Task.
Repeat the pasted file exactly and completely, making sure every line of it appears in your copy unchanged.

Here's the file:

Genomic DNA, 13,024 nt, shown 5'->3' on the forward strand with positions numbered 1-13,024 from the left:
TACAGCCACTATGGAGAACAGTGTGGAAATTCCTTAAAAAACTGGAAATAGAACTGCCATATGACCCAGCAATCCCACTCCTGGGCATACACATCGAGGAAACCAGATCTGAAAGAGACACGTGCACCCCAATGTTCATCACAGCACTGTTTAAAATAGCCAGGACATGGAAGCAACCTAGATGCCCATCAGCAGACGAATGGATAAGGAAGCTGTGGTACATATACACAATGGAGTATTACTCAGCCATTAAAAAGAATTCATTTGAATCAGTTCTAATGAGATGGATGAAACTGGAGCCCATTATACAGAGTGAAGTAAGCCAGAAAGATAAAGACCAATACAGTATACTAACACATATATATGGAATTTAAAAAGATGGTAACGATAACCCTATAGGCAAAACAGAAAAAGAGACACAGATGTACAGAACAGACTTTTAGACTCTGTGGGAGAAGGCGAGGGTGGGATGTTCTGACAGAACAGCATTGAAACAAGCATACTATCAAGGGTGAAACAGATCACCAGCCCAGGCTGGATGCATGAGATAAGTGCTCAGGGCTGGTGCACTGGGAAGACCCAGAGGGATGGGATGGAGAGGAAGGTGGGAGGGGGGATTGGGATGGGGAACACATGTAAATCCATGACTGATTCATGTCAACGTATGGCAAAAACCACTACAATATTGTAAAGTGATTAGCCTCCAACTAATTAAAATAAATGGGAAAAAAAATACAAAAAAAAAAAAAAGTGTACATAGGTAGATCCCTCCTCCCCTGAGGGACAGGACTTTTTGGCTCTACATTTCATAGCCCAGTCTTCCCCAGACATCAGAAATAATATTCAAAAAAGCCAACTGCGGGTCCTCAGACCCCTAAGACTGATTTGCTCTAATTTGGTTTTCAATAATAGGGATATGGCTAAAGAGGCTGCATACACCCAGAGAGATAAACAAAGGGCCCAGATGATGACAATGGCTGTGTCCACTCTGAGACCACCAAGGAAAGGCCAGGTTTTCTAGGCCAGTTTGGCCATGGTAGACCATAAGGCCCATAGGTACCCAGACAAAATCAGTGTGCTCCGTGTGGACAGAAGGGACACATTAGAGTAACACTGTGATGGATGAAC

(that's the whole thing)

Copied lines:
Genomic DNA, 13,024 nt, shown 5'->3' on the forward strand with positions numbered 1-13,024 from the left:
TACAGCCACTATGGAGAACAGTGTGGAAATTCCTTAAAAAACTGGAAATAGAACTGCCATATGACCCAGCAATCCCACTCCTGGGCATACACATCGAGGAAACCAGATCTGAAAGAGACACGTGCACCCCAATGTTCATCACAGCACTGTTTAAAATAGCCAGGACATGGAAGCAACCTAGATGCCCATCAGCAGACGAATGGATAAGGAAGCTGTGGTACATATACACAATGGAGTATTACTCAGCCATTAAAAAGAATTCATTTGAATCAGTTCTAATGAGATGGATGAAACTGGAGCCCATTATACAGAGTGAAGTAAGCCAGAAAGATAAAGACCAATACAGTATACTAACACATATATATGGAATTTAAAAAGATGGTAACGATAACCCTATAGGCAAAACAGAAAAAGAGACACAGATGTACAGAACAGACTTTTAGACTCTGTGGGAGAAGGCGAGGGTGGGATGTTCTGACAGAACAGCATTGAAACAAGCATACTATCAAGGGTGAAACAGATCACCAGCCCAGGCTGGATGCATGAGATAAGTGCTCAGGGCTGGTGCACTGGGAAGACCCAGAGGGATGGGATGGAGAGGAAGGTGGGAGGGGGGATTGGGATGGGGAACACATGTAAATCCATGACTGATTCATGTCAACGTATGGCAAAAACCACTACAATATTGTAAAGTGATTAGCCTCCAACTAATTAAAATAAATGGGAAAAAAAATACAAAAAAAAAAAAAAGTGTACATAGGTAGATCCCTCCTCCCCTGAGGGACAGGACTTTTTGGCTCTACATTTCATAGCCCAGTCTTCCCCAGACATCAGAAATAATATTCAAAAAAGCCAACTGCGGGTCCTCAGACCCCTAAGACTGATTTGCTCTAATTTGGTTTTCAATAATAGGGATATGGCTAAAGAGGCTGCATACACCCAGAGAGATAAACAAAGGGCCCAGATGATGACAATGGCTGTGTCCACTCTGAGACCACCAAGGAAAGGCCAGGTTTTCTAGGCCAGTTTGGCCATGGTAGACCATAAGGCCCATAGGTACCCAGACAAAATCAGTGTGCTCCGTGTGGACAGAAGGGACACATTAGAGTAACACTGTGATGGATGAAC